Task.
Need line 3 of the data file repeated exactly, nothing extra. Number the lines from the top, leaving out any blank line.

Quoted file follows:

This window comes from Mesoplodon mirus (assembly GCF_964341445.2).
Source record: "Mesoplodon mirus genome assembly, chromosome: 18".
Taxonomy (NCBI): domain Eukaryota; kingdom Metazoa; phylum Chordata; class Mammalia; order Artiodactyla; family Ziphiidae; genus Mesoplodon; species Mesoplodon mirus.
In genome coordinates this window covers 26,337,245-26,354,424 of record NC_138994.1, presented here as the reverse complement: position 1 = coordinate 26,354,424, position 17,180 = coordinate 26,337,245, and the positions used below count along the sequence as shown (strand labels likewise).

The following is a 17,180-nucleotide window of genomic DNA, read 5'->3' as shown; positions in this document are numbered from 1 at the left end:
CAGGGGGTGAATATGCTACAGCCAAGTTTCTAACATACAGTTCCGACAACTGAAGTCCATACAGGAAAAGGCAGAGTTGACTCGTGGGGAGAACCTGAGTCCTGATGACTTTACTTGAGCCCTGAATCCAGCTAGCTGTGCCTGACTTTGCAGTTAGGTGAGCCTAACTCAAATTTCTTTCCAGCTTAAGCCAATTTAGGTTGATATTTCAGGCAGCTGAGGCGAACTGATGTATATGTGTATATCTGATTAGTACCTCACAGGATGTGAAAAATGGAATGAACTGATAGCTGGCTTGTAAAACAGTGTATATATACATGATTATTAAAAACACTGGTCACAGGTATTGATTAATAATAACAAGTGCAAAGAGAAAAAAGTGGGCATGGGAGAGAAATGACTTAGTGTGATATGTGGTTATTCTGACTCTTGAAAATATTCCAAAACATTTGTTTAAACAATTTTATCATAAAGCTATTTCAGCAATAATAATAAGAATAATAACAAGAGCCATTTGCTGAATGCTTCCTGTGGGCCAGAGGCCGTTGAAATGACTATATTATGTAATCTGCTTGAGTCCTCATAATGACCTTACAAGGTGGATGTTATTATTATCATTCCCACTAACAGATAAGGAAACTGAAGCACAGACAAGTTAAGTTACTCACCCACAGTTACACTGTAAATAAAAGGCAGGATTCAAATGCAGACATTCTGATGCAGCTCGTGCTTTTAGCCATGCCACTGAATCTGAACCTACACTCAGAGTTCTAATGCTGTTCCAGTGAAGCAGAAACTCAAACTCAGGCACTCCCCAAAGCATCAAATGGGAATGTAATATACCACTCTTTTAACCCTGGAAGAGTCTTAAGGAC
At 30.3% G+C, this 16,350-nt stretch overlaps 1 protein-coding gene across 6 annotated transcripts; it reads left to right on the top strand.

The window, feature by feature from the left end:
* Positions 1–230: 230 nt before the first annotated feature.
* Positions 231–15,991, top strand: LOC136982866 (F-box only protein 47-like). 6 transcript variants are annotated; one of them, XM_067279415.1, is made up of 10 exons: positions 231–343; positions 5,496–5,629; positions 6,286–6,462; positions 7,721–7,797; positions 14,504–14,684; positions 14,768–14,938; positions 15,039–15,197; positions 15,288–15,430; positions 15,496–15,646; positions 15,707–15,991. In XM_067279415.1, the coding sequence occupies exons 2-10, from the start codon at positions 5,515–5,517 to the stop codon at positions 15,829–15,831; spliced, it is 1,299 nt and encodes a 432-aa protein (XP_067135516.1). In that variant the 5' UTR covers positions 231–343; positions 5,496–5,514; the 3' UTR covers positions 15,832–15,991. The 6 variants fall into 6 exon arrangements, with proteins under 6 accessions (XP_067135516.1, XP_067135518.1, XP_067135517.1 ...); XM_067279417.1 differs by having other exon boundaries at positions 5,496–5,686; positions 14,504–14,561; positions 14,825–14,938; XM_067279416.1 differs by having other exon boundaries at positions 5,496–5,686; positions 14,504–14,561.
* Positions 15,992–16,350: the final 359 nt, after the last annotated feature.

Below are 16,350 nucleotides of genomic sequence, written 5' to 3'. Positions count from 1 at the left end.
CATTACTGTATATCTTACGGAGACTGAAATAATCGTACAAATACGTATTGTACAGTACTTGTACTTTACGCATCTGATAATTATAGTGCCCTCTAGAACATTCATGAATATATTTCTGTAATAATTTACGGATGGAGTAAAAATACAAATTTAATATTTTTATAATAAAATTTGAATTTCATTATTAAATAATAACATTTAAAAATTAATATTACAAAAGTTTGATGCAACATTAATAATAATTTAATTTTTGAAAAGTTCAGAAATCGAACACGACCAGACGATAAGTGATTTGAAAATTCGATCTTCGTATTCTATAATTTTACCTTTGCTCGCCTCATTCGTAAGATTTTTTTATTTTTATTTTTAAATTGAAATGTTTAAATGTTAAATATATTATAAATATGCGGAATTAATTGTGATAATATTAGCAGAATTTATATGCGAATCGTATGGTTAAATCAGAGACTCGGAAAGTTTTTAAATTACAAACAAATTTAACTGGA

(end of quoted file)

Taxonomy (NCBI): domain Eukaryota; kingdom Metazoa; phylum Chordata; class Mammalia; order Artiodactyla; family Ziphiidae; genus Mesoplodon; species Mesoplodon mirus.